Microorganism shows promise in inhibiting thrush

March 13, 2014
Treatment of mice with Pichia spent medium reduces the extent of tissue invasion by Candida (see arrows) in the tongue. This image shows (A) untreated and (B) Pichia spent medium treated mice tissue. Credit: Mahmoud Ghannoum

Scientists at Case Western Reserve School of Medicine and University Hospitals (UH) Case Medical Center have discovered how the beneficial fungal yeast, Pichia, holds at bay a harmful fungal yeast, Candida. The hope for this finding is that components in Pichia could one day become therapeutic agents to stave off not only thrush, but also other life-threatening systemic fungal infections. Research findings about the effect of oral Pichia on Candida appear in the March 13 edition of PLOS Pathogens.

"Our aim was to try to understand what microorganisms live in our mouths. A disturbed equilibrium of these microorganisms can lead to disease," said the study's senior author Mahmoud A. Ghannoum, PhD, EMBA, professor of dermatology and pathology at the School of Medicine and director of the Center for Medical Mycology at UH Case Medical Center.

The study involved testing the mouths of 24 from UH Case Medical Center—12 HIV infected and 12 not infected with HIV. HIV-infected patients were selected for comparison in the study because thrush is a common occurrence for them. The oral cavity was tested for fungi and bacteria using pyrosequencing, a method that uses DNA analysis, which is more powerful with greater specificity than conventional, culture-based approaches.

"When we looked at the data, we found to our surprise that bacteria did not change much between HIV-infected patients and those who were not," Ghannoum said. "However, what changed significantly between the two groups was the composition of the fungal community. We found that when Candida is present, Pichia is not, and when Pichia is present, Candida is not—indicating Pichia plays an important role in treating thrush."

From these observations, investigators conducted in vitro (test tube) experiments on Candida and Pichia. When they grew Candida in the test tube in the presence of Pichia, there was a striking reduction in Candida growth. They also discovered that Pichia secretes material, or a protein, that controls Candida. This Pichia-secreted material, referred to as supernatant, inhibits biofilm formation, germination and adherence in Candida, factors that mark a microbe's level of harmfulness.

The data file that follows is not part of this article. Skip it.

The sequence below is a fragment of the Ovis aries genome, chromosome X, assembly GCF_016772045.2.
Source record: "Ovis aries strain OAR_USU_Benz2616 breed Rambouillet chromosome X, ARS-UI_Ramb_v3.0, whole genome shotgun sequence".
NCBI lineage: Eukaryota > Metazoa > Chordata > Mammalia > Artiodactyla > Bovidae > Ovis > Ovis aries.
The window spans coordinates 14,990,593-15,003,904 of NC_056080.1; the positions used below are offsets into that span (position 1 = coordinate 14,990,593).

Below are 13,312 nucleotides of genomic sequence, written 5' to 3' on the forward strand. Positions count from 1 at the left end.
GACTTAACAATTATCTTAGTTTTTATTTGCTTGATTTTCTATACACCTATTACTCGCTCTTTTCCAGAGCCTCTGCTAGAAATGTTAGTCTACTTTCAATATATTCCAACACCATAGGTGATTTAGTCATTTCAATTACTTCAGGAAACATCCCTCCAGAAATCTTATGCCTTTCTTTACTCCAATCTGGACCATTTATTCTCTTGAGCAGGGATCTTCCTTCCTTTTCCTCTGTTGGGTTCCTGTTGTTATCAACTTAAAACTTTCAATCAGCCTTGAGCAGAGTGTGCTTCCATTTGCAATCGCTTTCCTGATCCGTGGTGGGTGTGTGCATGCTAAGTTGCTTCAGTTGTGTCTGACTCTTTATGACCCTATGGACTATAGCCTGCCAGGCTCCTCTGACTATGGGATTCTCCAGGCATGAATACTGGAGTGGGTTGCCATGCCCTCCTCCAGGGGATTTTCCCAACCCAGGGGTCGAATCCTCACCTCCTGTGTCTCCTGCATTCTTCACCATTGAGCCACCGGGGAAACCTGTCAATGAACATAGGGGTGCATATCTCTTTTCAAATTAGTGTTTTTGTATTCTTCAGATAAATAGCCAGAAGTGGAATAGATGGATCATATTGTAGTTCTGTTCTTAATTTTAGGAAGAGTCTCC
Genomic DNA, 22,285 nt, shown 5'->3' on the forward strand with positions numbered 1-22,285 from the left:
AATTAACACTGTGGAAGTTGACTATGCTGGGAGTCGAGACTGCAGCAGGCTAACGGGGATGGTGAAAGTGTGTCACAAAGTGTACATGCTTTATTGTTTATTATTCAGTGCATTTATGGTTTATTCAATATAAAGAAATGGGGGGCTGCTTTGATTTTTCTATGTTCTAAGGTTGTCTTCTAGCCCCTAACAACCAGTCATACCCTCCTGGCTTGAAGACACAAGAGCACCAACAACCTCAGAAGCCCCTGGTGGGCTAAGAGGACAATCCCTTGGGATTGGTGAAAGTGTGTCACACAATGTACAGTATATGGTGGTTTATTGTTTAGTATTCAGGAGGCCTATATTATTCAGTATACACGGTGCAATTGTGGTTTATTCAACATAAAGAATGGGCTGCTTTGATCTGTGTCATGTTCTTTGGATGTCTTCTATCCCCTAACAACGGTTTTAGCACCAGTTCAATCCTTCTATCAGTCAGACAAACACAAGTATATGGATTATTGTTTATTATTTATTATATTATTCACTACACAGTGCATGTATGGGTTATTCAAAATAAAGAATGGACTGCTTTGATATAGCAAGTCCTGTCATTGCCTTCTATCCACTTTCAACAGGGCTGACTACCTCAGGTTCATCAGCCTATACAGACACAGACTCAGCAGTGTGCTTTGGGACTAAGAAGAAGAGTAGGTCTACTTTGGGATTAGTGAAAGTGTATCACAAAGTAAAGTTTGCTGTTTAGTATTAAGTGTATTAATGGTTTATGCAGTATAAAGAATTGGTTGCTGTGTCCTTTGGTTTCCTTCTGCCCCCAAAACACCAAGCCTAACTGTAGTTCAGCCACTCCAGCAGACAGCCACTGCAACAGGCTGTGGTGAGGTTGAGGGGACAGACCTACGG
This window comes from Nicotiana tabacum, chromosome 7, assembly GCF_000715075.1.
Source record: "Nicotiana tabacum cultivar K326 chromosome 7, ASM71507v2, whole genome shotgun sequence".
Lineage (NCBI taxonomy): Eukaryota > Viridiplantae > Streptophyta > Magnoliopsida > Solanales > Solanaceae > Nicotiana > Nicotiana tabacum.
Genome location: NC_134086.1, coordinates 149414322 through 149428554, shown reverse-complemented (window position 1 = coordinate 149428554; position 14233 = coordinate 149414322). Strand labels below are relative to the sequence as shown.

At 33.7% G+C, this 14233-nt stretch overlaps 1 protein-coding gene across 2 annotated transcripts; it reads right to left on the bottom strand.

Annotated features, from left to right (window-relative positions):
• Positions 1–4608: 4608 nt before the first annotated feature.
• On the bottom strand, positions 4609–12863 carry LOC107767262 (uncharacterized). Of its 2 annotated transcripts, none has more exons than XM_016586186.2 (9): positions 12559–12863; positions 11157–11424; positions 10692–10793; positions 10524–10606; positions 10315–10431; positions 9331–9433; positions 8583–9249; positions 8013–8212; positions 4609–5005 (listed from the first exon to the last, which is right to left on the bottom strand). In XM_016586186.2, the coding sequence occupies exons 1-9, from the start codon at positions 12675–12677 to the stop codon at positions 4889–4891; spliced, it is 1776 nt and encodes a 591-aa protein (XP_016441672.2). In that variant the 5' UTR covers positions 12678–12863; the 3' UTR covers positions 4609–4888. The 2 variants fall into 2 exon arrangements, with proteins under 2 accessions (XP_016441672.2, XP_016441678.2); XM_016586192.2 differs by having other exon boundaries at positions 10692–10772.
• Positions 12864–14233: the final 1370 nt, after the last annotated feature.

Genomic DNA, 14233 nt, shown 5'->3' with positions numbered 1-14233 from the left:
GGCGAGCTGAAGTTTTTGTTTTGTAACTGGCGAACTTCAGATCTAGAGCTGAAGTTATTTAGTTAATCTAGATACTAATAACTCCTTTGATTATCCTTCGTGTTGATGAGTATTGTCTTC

Investigators then took their findings to the next level with experiments on three groups of Candida-infected mice. One group of mice was treated with Pichia supernatant. The next group was treated with nystatin, a topical treatment for thrush. Still another group received no treatment. The outcome? In the mouths of the Pichia-treated mice, the level of Candida was nearly eradicated, though traces remained. Even the nystatin-treated mice had far more Candida present than the Pichia-treated mice. Additionally, the physical symptoms, such as tongue appearance, improved in the Pichia-treated group.

"One day, not only could this lead to topical treatment for thrush, but it could also lead to a formulation of therapeutics for systemic fungal infections in all immunocompromised patients," he said. "In addition to patients with HIV, this would also include very young patients and patients with cancer or diabetes."

As a next step this year, investigators will study Pichia supernatant to identify its components that inhibit Candida and other fungi.

Explore further: Research uncovers potential preventive for central line infection

More information: Mukherjee PK, Chandra J, Retuerto M, Sikaroodi M, Brown RE, et al. (2014) Oral Mycobiome Analysis of HIV-Infected Patients: Identification of Pichia as an Antagonist of Opportunistic Fungi. PLoS Pathog 10(3): e1003996. doi:10.1371/journal.ppat.1003996

Related Stories

Probiotic treatment for vaginal thrush on the way

February 18, 2014

Scientists are testing vaginal pessaries containing 'good' probiotic bacteria for the treatment of vaginal thrush. Research published today in the Society for Applied Microbiology's Journal of Applied Microbiology shows that ...

Recommended for you

Monkeys in Asia harbor virus from humans, other species

November 19, 2015

When it comes to spreading viruses, bats are thought to be among the worst. Now a new study of nearly 900 nonhuman primates in Bangladesh and Cambodia shows that macaques harbor more diverse astroviruses, which can cause ...

One-step test for hepatitis C virus infection developed

November 14, 2015

UC Irvine Health researchers have developed a cost-effective one-step test that screens, detects and confirms hepatitis C virus (HCV) infections. Dr. Ke-Qin Hu, director of hepatology services, will present findings at the ...

Computer model reveals deadly route of Ebola outbreak

November 10, 2015

Using a novel statistical model, a research team led by Columbia University's Mailman School of Public Health mapped the spread of the 2014-2015 Ebola outbreak in Sierra Leone, providing the most detailed picture to date ...


Please sign in to add a comment. Registration is free, and takes less than a minute. Read more

Click here to reset your password.
Sign in to get notified via email when new comments are made.